Academic Exchange Quarterly Summer 2004: Volume 8, Issue 2

Teaching Mindfully
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Teaching Mindfully: Encountering Student Spiritualities 

In a 2003 Los Angeles Times story, journalist K. Connie Kang compares the 
“Do-It-Yourself Religion” or “mix and match spirituality” of contemporary Americans 
to choosing combinations from a buffet or wardrobe or editorially “cutting and 
pasting” in a word processing program. [1] A comment by theologian Edmund Gibbs 
of Fuller Theological Seminary suggests the impact of such syncretistic religious 
thinking may be having on our students: “Younger people live with ambivalence. 
It’s not either or but both and.” [2] These student attitudes inform the articles 
on teaching religion in this issue of Academic Exchange Quarterly.

Although on the surface, the authors, their teaching contexts, and the issues they 
address seem to have little overlap, all explore the pluralistic teaching context 
and diverse expectations affecting the study of religion in the United States and 
Europe. James Nelson and Norman Richardson reflect on the challenges of creating 
an ethos of diversity and inclusion while teaching university-level religious 
studies in religiously divided Irish society. Julia Nagy, of the Research Group 
for Old Hungarian Dramas, proposes a new method for Jesuit drama research, 
considering the religious and mythological meanings of drama as a lens to examine 
how it articulates group identity and aims at religious education. Daniel C. 
Elliott, who teaches education at a private Christian university in California, 
evaluates methods of reintegrating character education and a values-oriented 
curriculum into public education, though such ideas are now more closely associated 
with religious education. Paul Levesque, who teaches comparative religion at a 
California State University, proposes methods for helping Christian students in a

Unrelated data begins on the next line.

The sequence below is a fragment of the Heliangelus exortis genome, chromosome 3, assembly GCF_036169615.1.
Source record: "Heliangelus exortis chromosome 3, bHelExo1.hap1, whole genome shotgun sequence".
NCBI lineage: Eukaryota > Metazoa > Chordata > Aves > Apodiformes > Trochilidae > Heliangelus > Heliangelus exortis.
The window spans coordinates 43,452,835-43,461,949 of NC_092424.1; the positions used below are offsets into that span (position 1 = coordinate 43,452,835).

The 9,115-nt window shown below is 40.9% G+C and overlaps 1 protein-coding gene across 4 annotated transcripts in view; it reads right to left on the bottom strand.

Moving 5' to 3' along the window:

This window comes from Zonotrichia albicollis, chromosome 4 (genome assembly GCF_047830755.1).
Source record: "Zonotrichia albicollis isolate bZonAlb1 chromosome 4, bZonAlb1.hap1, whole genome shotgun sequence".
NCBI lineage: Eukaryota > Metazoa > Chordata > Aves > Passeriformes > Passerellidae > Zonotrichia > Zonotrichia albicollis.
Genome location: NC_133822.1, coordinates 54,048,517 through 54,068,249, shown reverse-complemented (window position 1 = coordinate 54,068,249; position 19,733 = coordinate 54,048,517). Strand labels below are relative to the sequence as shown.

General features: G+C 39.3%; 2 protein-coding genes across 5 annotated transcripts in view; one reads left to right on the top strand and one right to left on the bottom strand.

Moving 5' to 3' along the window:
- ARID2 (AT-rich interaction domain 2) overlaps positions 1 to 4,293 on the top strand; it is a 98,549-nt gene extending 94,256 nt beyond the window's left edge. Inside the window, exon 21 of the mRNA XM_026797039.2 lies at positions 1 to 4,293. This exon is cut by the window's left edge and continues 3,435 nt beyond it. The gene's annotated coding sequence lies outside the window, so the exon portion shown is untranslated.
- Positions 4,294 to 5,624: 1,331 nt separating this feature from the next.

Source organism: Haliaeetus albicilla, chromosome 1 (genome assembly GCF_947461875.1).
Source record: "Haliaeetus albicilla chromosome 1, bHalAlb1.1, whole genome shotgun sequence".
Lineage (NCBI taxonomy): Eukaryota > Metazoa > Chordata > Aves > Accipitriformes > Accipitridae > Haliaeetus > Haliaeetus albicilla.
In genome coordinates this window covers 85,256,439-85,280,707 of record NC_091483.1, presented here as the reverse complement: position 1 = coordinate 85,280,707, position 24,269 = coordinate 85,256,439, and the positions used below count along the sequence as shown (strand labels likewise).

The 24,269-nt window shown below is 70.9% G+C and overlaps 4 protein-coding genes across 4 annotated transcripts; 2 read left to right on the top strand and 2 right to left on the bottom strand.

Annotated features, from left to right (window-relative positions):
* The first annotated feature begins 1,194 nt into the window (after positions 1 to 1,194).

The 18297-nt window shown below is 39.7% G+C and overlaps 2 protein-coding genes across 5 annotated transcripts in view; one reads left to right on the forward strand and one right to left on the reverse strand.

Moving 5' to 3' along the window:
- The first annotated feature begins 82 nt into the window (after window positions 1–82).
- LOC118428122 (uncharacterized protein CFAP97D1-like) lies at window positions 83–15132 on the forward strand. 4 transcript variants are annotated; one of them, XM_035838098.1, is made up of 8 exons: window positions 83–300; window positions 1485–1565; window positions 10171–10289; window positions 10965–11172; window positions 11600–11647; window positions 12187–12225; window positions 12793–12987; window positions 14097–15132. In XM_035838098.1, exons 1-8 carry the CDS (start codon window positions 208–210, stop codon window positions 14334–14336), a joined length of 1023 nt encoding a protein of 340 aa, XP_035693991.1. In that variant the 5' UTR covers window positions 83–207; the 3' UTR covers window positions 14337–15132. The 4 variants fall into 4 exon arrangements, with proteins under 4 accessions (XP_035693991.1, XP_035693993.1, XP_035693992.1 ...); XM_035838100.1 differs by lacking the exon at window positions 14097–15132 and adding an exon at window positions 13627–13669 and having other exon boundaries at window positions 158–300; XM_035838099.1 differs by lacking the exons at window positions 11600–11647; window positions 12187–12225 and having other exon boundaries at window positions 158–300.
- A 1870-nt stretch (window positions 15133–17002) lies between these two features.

multicultural, multireligious context to analyze how varying methods of biblical 
interpretation and differing levels of tolerance for internal theological diversity 
impact religious views of homosexual behavior. Mary Kremer, who teaches education 
at a midwestern Dominican university, describes the methods used by secondary 
religion teachers to incorporate multicultural teaching strategies in urban schools 
and the resulting increase in student desire to participate in creating a more just 
society. Marilyn Gottschall, who teaches religious studies at a private liberal arts 
college in southern California, discusses the ways an assignment to recite the 
Qur’an in Arabic in a world religions class affects student stereotypes and negative 
preconceptions.

Each educator describes a conflict created by religious ways of thinking and knowing, 
either in the classroom setting or in approaches to research. Gottschall confronts 
an implicit conflict between those inside and outside a particular religious 
tradition, a tension exacerbated by the stereotypes and assumptions of students 
outside the tradition they are studying. In some cases, however, the educational 
conflict is created by different perspectives within the same religious tradition, 
as in Nelson and Richardson’s Irish context or Levesque’s exploration of theological 
diversity among Christians. In still other cases, the conflict is between, on the 
one hand, scholarly approaches that segregate religious values from the study of a 
discipline and, on the other hand, a more multi-dimensional approach that considers 
religious and other normative pedagogical strategies, as Nagy and Elliott do. 
Finally, Kremer addresses another conflict between those with varying pedagogical 
strategies -- those who promote and those who reject multicultural teaching 
strategies in religious institutions of higher learning.

These educators all share with us methods for dealing with these conflicts, borne 
of their diverse experiences as teachers and scholars. Their sincere compassion for 
students and fellow educators caught in and struggling with these tensions is 
evident and seems to drive their teaching and scholarship. Clearly, they invite us 
to confront these difficulties together, working through the pain of stereotypes, 
rejections, anger, and divisions that are often exacerbated by any effort to teach 
with reference to religious issues. This is difficult and disciplined spiritual and 
pedagogical work. Both those in religious institutions of higher learning and those 
in secular educational settings may sometimes prefer to avoid engaging these issues, 
perceiving them as either irrelevant or overly divisive. However, engaging the 
tension within and between conflicting value systems may produce deeper and more 
holistic pedagogical and spiritual results. 

End Notes
[1] K. Connie Kang. “Spiritual Blend Appeals to People of Many Faiths.” 
    Los Angeles Times. December 27, 2003: B2.
[2] Ibid.

Heather Ann Ackley, Ph.D., Azusa Pacific University, CA 

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